If you say Thor was more household than Iron Man before the latter’s first movie, then that’s your opinion against ours.

Gabe Toro

Marvel is playing a very dangerous game, and right now they’re getting away with it because they aren’t necessarily breaking the bank on paying for these blockbusters. But they’re expecting to hit a home run every time out, and Iron Man set that standard. Iron Man does 98 mil, IM2 does 128 million, then they should have a somewhat-associated property hit 80 to keep their business going. They got lucky that no one was releasing anything big in Thor’s second weekend, and the international audiences love the movie, so yeah, it’s a hit.

But, the way Hollywood (unfortunately) works is that they jump on properties, they move quickly on ideas. Kevin Feige has talked about a Thor 2 – he’s also talked about a Hawkeye movie. He’s talked a lot. But, the way Hollywood works is, after that first, or maybe after that second weekend, people will be talking about a sequel, or they won’t. No one really does the “wait and see” approach, because if they do, they get fired and replaced. Look at what happened at Universal – they fired their President of Production the weekend after Fast Five hit. While there were a totally independent series of political strategies beyond that decision, the point is, Hollywood is ruthless about this shit.

Marvel has been FORCED into the wait-and-see position with their non-Iron Man properties, as Iron Man 3 is the only post-Avengers project with anyone behind it. The studio has ONE solo production set for 2012, and then only one more for 2013. That’s an awfully lonely slate, and they’re debating whether to extend their franchises, or create new ones. To say there is uncertainty regarding whether there should be a Thor 2 instead of an, I don’t know, Dr. Strange, or SHIELD movie, suggests they aren’t entirely confident in the way Thor has been greeted by domestic audiences.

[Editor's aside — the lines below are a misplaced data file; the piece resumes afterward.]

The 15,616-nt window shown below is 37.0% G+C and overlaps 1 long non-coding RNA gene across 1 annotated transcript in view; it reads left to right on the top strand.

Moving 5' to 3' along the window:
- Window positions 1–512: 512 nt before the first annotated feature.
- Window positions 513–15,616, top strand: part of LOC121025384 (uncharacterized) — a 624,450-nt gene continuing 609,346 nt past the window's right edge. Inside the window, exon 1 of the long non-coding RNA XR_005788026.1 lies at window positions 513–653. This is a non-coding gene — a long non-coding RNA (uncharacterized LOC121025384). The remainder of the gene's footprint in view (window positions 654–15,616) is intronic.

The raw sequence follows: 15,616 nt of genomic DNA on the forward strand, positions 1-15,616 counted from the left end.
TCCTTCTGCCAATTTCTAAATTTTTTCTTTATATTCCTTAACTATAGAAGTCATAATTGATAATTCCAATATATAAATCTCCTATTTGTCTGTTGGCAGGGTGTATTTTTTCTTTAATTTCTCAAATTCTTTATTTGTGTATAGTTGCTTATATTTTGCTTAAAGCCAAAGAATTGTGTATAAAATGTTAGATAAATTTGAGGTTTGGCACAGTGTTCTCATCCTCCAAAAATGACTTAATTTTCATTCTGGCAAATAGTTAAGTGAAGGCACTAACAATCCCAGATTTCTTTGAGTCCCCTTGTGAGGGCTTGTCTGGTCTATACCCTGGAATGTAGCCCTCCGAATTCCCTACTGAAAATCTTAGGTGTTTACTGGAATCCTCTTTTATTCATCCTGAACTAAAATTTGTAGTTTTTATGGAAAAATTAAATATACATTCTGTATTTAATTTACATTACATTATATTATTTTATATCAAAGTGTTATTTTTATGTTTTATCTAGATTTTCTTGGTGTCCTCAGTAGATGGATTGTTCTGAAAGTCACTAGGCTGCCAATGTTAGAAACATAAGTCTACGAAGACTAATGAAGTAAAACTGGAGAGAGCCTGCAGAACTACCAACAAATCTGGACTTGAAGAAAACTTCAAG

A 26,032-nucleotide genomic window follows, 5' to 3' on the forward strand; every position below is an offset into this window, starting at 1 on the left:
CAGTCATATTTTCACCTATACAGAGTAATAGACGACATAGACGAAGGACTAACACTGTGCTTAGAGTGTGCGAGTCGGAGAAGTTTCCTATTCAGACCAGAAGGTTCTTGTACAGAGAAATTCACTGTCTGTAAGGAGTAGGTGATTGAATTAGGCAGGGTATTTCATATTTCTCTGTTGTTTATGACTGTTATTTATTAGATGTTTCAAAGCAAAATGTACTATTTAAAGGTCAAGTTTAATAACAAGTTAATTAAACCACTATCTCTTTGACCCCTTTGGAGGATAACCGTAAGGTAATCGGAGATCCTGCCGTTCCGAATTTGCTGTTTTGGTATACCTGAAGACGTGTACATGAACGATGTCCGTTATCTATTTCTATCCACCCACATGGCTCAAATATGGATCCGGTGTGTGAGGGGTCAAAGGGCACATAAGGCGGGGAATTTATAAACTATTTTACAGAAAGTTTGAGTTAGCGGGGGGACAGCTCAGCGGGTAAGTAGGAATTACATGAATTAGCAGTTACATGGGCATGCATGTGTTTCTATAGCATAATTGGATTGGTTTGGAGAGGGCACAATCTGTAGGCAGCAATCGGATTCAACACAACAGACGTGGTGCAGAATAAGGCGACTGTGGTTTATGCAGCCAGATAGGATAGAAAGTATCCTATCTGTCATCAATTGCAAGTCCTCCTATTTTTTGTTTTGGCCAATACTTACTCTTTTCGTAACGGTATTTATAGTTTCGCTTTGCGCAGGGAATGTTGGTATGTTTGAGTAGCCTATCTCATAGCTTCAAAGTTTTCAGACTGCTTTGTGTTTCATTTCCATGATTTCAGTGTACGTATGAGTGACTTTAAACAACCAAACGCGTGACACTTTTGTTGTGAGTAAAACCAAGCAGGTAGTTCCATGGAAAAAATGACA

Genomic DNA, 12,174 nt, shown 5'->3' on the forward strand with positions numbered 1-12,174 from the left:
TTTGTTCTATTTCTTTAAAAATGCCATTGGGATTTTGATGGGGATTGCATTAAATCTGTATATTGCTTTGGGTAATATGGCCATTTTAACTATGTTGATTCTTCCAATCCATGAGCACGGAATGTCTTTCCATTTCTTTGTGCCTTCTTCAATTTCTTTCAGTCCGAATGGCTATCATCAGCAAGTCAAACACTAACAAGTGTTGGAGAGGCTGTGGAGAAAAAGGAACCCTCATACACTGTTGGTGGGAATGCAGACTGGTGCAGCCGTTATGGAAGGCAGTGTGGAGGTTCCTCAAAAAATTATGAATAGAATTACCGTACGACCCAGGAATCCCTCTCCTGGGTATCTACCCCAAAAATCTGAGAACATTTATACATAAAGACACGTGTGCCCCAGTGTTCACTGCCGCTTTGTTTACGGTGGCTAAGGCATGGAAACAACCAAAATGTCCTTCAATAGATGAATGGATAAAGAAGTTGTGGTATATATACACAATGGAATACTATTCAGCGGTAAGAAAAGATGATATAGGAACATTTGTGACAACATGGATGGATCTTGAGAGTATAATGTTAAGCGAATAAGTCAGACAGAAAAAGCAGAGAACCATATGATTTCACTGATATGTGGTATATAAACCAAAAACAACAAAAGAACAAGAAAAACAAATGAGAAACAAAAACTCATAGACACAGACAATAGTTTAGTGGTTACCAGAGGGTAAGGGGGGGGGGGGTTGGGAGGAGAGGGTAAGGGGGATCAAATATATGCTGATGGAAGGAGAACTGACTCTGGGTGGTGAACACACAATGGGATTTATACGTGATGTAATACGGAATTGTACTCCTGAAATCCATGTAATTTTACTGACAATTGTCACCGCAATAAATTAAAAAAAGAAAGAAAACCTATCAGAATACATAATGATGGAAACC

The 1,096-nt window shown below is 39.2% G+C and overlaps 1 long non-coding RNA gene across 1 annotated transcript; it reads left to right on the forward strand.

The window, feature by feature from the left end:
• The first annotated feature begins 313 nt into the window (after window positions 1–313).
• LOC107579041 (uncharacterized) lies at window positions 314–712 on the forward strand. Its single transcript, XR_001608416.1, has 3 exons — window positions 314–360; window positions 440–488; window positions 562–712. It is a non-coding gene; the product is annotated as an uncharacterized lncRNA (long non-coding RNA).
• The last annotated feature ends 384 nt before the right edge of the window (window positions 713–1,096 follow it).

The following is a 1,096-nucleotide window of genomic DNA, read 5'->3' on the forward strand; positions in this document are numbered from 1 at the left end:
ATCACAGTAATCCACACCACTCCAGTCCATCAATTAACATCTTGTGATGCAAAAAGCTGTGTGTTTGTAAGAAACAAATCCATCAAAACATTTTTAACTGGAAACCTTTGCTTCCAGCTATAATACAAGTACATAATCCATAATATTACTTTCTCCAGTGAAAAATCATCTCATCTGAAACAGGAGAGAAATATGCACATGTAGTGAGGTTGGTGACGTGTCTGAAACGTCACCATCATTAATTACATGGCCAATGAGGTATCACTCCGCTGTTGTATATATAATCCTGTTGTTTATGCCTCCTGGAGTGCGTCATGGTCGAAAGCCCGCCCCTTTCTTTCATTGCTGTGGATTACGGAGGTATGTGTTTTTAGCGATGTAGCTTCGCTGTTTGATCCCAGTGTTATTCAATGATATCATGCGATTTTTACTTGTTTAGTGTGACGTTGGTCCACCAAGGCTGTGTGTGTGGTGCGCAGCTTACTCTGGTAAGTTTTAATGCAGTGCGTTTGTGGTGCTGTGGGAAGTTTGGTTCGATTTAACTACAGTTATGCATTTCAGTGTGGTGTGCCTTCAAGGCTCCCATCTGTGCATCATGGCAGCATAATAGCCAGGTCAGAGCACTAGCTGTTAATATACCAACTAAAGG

You’re thinking too conservatively – Marvel wants home runs. Thor is a triple, and anyone not in the cutthroat Hollywood business would be happy with that and the ensuing profits. But they want THEATRICAL profit, and they want it IMMEDIATELY, and that means $500 million worldwide as a WORST case scenario. The standards are different here.

Also, yes, I would argue Thor, the Norse God Of Thunder, was more well-known to casual fans both today and in 2008, when Iron Man happened. At the time, if you recall, Iron Man was still considered a “b-list” Marvel character. Not to say that anyone has ever been rabid about Thor, but I would say, in early 2008, that it was a more viable brand name than Iron Man.


Feige has indeed talked about Thor 2

Lol whut